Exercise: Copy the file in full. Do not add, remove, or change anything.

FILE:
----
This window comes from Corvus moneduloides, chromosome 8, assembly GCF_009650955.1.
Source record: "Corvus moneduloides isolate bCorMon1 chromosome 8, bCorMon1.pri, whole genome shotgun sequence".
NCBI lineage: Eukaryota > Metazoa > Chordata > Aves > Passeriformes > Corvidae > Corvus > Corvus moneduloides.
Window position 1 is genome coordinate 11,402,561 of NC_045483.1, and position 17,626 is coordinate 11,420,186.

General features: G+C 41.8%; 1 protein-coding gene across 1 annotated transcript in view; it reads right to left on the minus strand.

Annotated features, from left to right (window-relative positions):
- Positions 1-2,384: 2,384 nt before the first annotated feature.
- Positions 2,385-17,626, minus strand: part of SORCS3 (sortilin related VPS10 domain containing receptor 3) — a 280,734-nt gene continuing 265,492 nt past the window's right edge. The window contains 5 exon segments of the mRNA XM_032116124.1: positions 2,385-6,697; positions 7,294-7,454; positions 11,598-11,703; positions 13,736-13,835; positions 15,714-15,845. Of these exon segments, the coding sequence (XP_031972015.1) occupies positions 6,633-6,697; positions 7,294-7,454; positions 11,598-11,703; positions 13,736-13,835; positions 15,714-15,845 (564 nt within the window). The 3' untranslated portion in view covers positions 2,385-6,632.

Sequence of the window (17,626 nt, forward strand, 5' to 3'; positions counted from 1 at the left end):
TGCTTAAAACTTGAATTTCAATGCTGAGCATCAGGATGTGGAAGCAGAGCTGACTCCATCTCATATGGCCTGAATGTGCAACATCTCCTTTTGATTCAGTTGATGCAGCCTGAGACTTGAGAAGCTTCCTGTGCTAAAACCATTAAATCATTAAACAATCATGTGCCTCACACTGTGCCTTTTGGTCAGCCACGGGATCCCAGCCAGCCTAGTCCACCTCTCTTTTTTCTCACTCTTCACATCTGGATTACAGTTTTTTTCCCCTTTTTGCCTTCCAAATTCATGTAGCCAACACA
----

This window comes from Corvus moneduloides, chromosome 8, assembly GCF_009650955.1.
Source record: "Corvus moneduloides isolate bCorMon1 chromosome 8, bCorMon1.pri, whole genome shotgun sequence".
NCBI lineage: Eukaryota > Metazoa > Chordata > Aves > Passeriformes > Corvidae > Corvus > Corvus moneduloides.
Window position 1 is genome coordinate 11,402,561 of NC_045483.1, and position 17,626 is coordinate 11,420,186.

General features: G+C 41.8%; 1 protein-coding gene across 1 annotated transcript in view; it reads right to left on the minus strand.

Annotated features, from left to right (window-relative positions):
- Positions 1-2,384: 2,384 nt before the first annotated feature.
- Positions 2,385-17,626, minus strand: part of SORCS3 (sortilin related VPS10 domain containing receptor 3) — a 280,734-nt gene continuing 265,492 nt past the window's right edge. The window contains 5 exon segments of the mRNA XM_032116124.1: positions 2,385-6,697; positions 7,294-7,454; positions 11,598-11,703; positions 13,736-13,835; positions 15,714-15,845. Of these exon segments, the coding sequence (XP_031972015.1) occupies positions 6,633-6,697; positions 7,294-7,454; positions 11,598-11,703; positions 13,736-13,835; positions 15,714-15,845 (564 nt within the window). The 3' untranslated portion in view covers positions 2,385-6,632.

Sequence of the window (17,626 nt, forward strand, 5' to 3'; positions counted from 1 at the left end):
TGCTTAAAACTTGAATTTCAATGCTGAGCATCAGGATGTGGAAGCAGAGCTGACTCCATCTCATATGGCCTGAATGTGCAACATCTCCTTTTGATTCAGTTGATGCAGCCTGAGACTTGAGAAGCTTCCTGTGCTAAAACCATTAAATCATTAAACAATCATGTGCCTCACACTGTGCCTTTTGGTCAGCCACGGGATCCCAGCCAGCCTAGTCCACCTCTCTTTTTTCTCACTCTTCACATCTGGATTACAGTTTTTTTCCCCTTTTTGCCTTCCAAATTCATGTAGCCAACACA